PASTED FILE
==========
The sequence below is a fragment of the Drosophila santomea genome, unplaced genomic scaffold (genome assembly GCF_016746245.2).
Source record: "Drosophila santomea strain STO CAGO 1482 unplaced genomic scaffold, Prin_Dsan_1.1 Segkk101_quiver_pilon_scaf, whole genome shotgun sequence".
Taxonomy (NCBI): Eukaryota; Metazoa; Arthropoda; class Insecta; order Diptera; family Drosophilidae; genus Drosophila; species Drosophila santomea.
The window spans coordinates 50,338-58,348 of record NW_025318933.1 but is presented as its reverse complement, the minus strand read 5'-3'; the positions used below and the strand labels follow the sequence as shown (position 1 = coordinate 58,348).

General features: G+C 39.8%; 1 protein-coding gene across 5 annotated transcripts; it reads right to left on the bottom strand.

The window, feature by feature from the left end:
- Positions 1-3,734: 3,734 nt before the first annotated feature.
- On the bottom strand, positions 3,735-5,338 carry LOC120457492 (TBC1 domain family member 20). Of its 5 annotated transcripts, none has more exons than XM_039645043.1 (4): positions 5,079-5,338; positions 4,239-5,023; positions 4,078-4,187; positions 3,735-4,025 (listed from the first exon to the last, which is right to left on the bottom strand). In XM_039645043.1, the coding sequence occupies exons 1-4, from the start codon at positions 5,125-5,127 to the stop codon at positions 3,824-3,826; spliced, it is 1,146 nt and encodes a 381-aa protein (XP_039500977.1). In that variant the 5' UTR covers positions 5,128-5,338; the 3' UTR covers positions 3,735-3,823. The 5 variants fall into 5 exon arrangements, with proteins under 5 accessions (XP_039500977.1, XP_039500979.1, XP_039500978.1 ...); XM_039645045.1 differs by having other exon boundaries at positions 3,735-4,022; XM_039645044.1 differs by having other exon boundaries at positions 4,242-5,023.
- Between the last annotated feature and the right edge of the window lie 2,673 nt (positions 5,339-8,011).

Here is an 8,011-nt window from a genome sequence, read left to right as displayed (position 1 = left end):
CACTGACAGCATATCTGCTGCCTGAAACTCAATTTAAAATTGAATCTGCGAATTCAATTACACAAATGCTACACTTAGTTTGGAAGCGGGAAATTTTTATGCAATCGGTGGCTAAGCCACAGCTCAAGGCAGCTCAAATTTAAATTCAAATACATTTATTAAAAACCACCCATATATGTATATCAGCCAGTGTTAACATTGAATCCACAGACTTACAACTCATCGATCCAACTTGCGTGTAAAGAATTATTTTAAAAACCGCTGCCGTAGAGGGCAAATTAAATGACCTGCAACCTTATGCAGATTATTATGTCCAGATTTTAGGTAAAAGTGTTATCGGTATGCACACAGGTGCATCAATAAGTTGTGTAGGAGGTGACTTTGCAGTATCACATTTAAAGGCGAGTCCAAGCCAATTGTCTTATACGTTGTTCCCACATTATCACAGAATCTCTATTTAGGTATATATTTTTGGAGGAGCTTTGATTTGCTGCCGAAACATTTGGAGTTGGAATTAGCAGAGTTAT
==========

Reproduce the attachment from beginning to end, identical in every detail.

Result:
The sequence below is a fragment of the Drosophila santomea genome, unplaced genomic scaffold (genome assembly GCF_016746245.2).
Source record: "Drosophila santomea strain STO CAGO 1482 unplaced genomic scaffold, Prin_Dsan_1.1 Segkk101_quiver_pilon_scaf, whole genome shotgun sequence".
Taxonomy (NCBI): Eukaryota; Metazoa; Arthropoda; class Insecta; order Diptera; family Drosophilidae; genus Drosophila; species Drosophila santomea.
The window spans coordinates 50,338-58,348 of record NW_025318933.1 but is presented as its reverse complement, the minus strand read 5'-3'; the positions used below and the strand labels follow the sequence as shown (position 1 = coordinate 58,348).

General features: G+C 39.8%; 1 protein-coding gene across 5 annotated transcripts; it reads right to left on the bottom strand.

The window, feature by feature from the left end:
- Positions 1-3,734: 3,734 nt before the first annotated feature.
- On the bottom strand, positions 3,735-5,338 carry LOC120457492 (TBC1 domain family member 20). Of its 5 annotated transcripts, none has more exons than XM_039645043.1 (4): positions 5,079-5,338; positions 4,239-5,023; positions 4,078-4,187; positions 3,735-4,025 (listed from the first exon to the last, which is right to left on the bottom strand). In XM_039645043.1, the coding sequence occupies exons 1-4, from the start codon at positions 5,125-5,127 to the stop codon at positions 3,824-3,826; spliced, it is 1,146 nt and encodes a 381-aa protein (XP_039500977.1). In that variant the 5' UTR covers positions 5,128-5,338; the 3' UTR covers positions 3,735-3,823. The 5 variants fall into 5 exon arrangements, with proteins under 5 accessions (XP_039500977.1, XP_039500979.1, XP_039500978.1 ...); XM_039645045.1 differs by having other exon boundaries at positions 3,735-4,022; XM_039645044.1 differs by having other exon boundaries at positions 4,242-5,023.
- Between the last annotated feature and the right edge of the window lie 2,673 nt (positions 5,339-8,011).

Here is an 8,011-nt window from a genome sequence, read left to right as displayed (position 1 = left end):
CACTGACAGCATATCTGCTGCCTGAAACTCAATTTAAAATTGAATCTGCGAATTCAATTACACAAATGCTACACTTAGTTTGGAAGCGGGAAATTTTTATGCAATCGGTGGCTAAGCCACAGCTCAAGGCAGCTCAAATTTAAATTCAAATACATTTATTAAAAACCACCCATATATGTATATCAGCCAGTGTTAACATTGAATCCACAGACTTACAACTCATCGATCCAACTTGCGTGTAAAGAATTATTTTAAAAACCGCTGCCGTAGAGGGCAAATTAAATGACCTGCAACCTTATGCAGATTATTATGTCCAGATTTTAGGTAAAAGTGTTATCGGTATGCACACAGGTGCATCAATAAGTTGTGTAGGAGGTGACTTTGCAGTATCACATTTAAAGGCGAGTCCAAGCCAATTGTCTTATACGTTGTTCCCACATTATCACAGAATCTCTATTTAGGTATATATTTTTGGAGGAGCTTTGATTTGCTGCCGAAACATTTGGAGTTGGAATTAGCAGAGTTAT